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Franky Fan, 38, is a principal founder of Anwell.
The following are highlights of the Q&A session between analysts and Ken. The text has been edited for brevity and language.

Q Can equipment for manufacturing single-layer DVDR be upgraded to make dual-layer DVD-R?
A
 A lot of equipment can be upgraded or modified, but there is a monetary cost. And the efficiency of the machine will not be as good compared to a new machine. It’s a problem we will not face when we enter the disc manufacturing business. A few years later, we can upgrade our machines at a much lower cost and with improved technologies. We will be in a very competitive position.

Q For the recordable sector, you will be selling to the competitors of the three companies that you are going to acquire?
A Yes, Anwell will be selling to these competitors around the world and even to disc manufacturers in China. You may wonder why they would still buy equipment from us. The answer is we have the best manufacturing solution for them, and the best after-sales support.  Moreover, the global optical disc market is so huge that the disc manufacturers can find room to grow, provided they have cost and technology advantages.

Q In the first half, how much did Umedisc (one of the three disc manufacturers to be acquired) contribute to Anwell’s sales?
A Less than 10%. After the acquisition, sales from Anwell to Umedisc become inter-company sales so they will be eliminated from the Group’s consolidated financial statements.
 

Q Where do you see Anwell in five or 10 years’ time?
A
We target to become the biggest in the optical disc equipment industry within five years.

Q Why did these customers buy from Anwell?
A Besides good equipment, they need suppliers to work with them to improve the design of the machines. In after-sales support, we are much better than our competitors. Part of the reason is our lower cost of engineering staff compared to our European competitors'.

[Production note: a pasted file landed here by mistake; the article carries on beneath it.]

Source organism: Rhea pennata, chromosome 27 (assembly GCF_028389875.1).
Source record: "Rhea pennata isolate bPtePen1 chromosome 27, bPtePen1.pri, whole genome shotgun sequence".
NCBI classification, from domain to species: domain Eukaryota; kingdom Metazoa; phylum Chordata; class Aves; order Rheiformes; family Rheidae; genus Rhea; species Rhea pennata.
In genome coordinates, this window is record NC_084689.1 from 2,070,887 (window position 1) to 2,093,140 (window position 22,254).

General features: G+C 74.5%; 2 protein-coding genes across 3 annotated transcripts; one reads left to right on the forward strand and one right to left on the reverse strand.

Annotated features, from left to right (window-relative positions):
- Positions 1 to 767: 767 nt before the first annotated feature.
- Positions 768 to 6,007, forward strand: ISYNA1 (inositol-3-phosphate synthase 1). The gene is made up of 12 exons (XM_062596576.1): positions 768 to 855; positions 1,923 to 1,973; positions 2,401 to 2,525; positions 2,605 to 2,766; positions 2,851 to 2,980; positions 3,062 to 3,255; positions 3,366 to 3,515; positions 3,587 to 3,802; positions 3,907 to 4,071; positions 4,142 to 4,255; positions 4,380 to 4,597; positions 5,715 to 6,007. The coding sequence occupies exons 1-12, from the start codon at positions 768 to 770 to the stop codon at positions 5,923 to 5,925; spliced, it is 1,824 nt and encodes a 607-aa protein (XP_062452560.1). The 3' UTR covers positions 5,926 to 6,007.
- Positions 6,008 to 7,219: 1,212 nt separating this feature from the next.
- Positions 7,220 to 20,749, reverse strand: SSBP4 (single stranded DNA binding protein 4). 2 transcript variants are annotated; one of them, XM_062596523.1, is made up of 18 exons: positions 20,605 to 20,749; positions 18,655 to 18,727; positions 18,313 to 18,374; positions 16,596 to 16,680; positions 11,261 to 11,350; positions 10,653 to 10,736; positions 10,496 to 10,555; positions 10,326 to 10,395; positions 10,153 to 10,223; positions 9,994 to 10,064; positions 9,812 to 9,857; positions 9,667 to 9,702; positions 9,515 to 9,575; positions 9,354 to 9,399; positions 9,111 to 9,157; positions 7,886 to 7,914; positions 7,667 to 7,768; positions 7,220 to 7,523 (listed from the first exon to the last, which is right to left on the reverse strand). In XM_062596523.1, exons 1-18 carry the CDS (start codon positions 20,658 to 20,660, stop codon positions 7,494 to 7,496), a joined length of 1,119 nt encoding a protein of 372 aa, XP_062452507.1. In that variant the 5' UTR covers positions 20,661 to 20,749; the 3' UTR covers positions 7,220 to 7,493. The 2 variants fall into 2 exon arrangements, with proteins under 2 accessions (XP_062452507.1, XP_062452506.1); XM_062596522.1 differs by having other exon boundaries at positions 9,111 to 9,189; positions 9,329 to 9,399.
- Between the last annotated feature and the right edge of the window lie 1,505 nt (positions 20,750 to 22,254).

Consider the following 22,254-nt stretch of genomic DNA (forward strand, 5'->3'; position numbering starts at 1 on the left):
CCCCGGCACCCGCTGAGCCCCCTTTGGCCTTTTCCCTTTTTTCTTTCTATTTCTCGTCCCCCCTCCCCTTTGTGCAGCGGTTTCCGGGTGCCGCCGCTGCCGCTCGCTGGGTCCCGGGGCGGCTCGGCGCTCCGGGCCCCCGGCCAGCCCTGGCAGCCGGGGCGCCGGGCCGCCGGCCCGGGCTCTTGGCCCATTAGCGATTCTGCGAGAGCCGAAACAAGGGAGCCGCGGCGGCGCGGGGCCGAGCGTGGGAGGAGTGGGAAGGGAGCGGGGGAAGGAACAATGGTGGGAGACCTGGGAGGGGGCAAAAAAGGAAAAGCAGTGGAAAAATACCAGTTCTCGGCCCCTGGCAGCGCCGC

Q I can see from the financial statement that your inventory is about HK$176 million at the end of June ….
A More than half of that are finished goods. They will become revenue in the coming quarters.

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Anwell's disc manufacturing equipment are the fastest in the world, and has attracted buyers from as far away as Brazil.
Q
What is the ASP of the machines?
A
They cost from HK$2.5 million to HK$14 million.
 

Q The convertible notes (issued by Pacific Capital Investment Management)…it doesn’t matter if the share price is high or low?
A At the end of each quarter, if there are outstanding notes, we will have to make a fair value judgement on them and that will have an impact on the bottomline. The fair value of the convertible notes will also depend on the share price.

Q In the past, you made the bulk of your sales and profits in Q4. Will we see this surge in Q4 this year?
A In 2003 and 2004, we concentrated on a single product – the DVD-R - and we focused on China and HK. It’s a pattern for the customers in that region to buy in the second half of the year. But now we have a wider range of products and a global market, so the seasonal effect will not be as strong as before.

Q For the OLED business, what is the start-up cost?
A We are now spending about HK$500,000 each month on overheads and R&D. When we have orders in hand, we will put in more resources and incur higher expenses.